Cherry Blossoms in Washington, DC
1979 was a pretty good year if you were a Pittsburgh sports fan. The Steelers won the Super Bowl in January and the Pirates won the World Series in October. Willie Stargell was the MVP of the World Series, with the song "We Are Family" playing everywhere. 1979 also is a good starting point for looking at how the retirement space has changed over time. If you worked in the private sector that year, chances are more likely than not that you had a defined benefit (DB) plan rather than a defined contribution (DC) plan.
The Employee Benefit Research Institute (EBRI) has published data outlining just how much pension coverage has become DC-centric over 3+ decades. Interestingly, in both 1979 and 2011, an estimated 45% of all private-sector workers were covered by either a DB or DC plan. Over the years, the figure has remained relatively steady in the 45%-50% range. What is different is that of those who are covered by a retirement plan, there has been an almost complete transformation from DB to DC. For those participating in a retirement plan in 1979, 62% were in a DB plan, 16% in a DC plan, and 22% in both. By contrast, in 2011, 7% were in a DB plan, 69% in a DC plan, and 24% in both.
These days, many DC plans have added automated features to help participants save better. Some have suggested that this makes the DC plans more DB-like. With the well-documented struggles of participants to save, it will be interesting in the future to see if there is a move toward the center in terms of DB and DC coverage.
BLS report shows declining DB coverage
The Bureau of Labor Statistics (BLS), part of the U.S. Department of Labor, has published an article in the December 2012 Monthly Labor Review, showing changes over the years to coverage via defined benefit (DB) plans.
In the 1980s, DB plans were still fairly common. According to the BLS, in 1981, more than 80% of full-time workers in large establishments were covered in a DB plan. Even in the early 1990s, about 35% of all workers in private sector establishments of all sizes were covered by a DB plan. As of 2011, the figure dropped to 18%. The one area in which DB coverage is still substantial is for state and local government employees (78% as of 2011), but even this is the subject of debate during state budget discussions.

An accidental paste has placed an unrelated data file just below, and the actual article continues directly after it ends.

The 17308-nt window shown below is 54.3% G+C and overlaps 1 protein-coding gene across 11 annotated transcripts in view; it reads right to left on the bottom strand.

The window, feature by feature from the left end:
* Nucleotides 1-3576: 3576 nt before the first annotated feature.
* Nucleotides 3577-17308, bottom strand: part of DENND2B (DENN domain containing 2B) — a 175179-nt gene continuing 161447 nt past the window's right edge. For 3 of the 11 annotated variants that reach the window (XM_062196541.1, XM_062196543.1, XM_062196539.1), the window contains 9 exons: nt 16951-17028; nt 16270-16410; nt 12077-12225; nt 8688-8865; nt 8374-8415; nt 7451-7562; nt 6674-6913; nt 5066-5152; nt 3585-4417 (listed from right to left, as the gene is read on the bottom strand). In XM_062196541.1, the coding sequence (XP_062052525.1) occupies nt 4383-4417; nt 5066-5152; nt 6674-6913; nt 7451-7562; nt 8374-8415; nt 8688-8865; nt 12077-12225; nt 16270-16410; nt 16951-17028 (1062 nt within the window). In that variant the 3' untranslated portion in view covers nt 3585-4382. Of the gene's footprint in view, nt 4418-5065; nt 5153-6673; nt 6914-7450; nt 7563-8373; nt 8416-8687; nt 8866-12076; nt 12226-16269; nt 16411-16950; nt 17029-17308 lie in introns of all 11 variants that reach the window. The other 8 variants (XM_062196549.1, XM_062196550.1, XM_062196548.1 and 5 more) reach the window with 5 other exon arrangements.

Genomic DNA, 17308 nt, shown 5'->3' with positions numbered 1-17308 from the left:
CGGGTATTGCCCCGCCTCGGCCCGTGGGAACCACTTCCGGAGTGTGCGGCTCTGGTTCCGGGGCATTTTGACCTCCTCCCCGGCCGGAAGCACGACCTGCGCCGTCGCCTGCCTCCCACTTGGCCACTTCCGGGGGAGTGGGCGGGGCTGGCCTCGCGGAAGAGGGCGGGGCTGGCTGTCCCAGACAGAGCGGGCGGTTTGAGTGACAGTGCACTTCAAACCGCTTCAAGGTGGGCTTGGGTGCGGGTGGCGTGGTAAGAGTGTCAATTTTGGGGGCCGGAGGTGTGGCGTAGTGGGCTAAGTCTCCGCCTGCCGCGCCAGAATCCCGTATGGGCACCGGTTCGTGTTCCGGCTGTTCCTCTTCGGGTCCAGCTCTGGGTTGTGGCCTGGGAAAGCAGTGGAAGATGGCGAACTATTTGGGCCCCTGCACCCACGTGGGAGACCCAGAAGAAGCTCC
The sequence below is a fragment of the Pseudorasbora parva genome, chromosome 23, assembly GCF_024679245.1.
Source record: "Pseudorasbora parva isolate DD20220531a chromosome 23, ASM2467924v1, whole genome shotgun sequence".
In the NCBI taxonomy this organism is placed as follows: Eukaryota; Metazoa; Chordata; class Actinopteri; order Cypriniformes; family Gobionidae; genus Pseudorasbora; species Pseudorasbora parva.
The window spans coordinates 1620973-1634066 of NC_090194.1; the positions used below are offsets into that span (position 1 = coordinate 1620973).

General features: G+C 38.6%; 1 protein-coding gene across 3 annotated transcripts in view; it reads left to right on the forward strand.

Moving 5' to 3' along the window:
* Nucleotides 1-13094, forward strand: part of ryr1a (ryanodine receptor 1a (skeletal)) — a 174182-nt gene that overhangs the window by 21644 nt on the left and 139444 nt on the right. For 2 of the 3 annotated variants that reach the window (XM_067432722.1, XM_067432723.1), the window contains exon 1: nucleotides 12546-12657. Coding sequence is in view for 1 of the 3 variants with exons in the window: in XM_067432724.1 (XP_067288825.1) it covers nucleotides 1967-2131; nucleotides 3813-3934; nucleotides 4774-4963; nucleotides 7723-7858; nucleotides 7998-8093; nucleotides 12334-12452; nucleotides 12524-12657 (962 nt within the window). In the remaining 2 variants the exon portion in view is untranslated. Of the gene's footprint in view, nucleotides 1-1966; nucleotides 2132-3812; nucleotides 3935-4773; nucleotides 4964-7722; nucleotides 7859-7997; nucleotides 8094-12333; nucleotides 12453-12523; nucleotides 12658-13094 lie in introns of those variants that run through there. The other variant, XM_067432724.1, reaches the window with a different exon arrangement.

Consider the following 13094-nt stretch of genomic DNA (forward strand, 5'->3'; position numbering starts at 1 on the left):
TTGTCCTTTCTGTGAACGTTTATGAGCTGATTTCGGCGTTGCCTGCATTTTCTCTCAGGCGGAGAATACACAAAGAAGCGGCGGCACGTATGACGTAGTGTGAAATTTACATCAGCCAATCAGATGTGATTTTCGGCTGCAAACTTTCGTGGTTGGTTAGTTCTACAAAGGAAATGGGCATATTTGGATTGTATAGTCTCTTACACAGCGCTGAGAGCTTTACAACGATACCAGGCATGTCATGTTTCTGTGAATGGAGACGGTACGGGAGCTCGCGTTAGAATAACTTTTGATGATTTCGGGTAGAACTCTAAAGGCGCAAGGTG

One in four DB participants are in frozen plans (closed to future participants), with the percentage increasing as more people retire and no new participants can join the DB plan. While 10% of private industry employers offer DB plans, the figure is 48% for employers with 500+ employees. DB plans cover about two out of every three union members in private industry, but only about one in eight nonunion workers. The utility industry has the greatest DB coverage, with 81%; other industries trail far behind. The Mid-Atlantic and Midwest states have the greatest concentration of DB plans.
You can find the full article, The Last Private Industry Pension Plans: A Visual Essay, on the BLS website.
Blog Author - Ken Felsher
With over 25 years of writing, editing, and research experience. I enjoy sharing with my readers my love of working with content on a variety of subjects.
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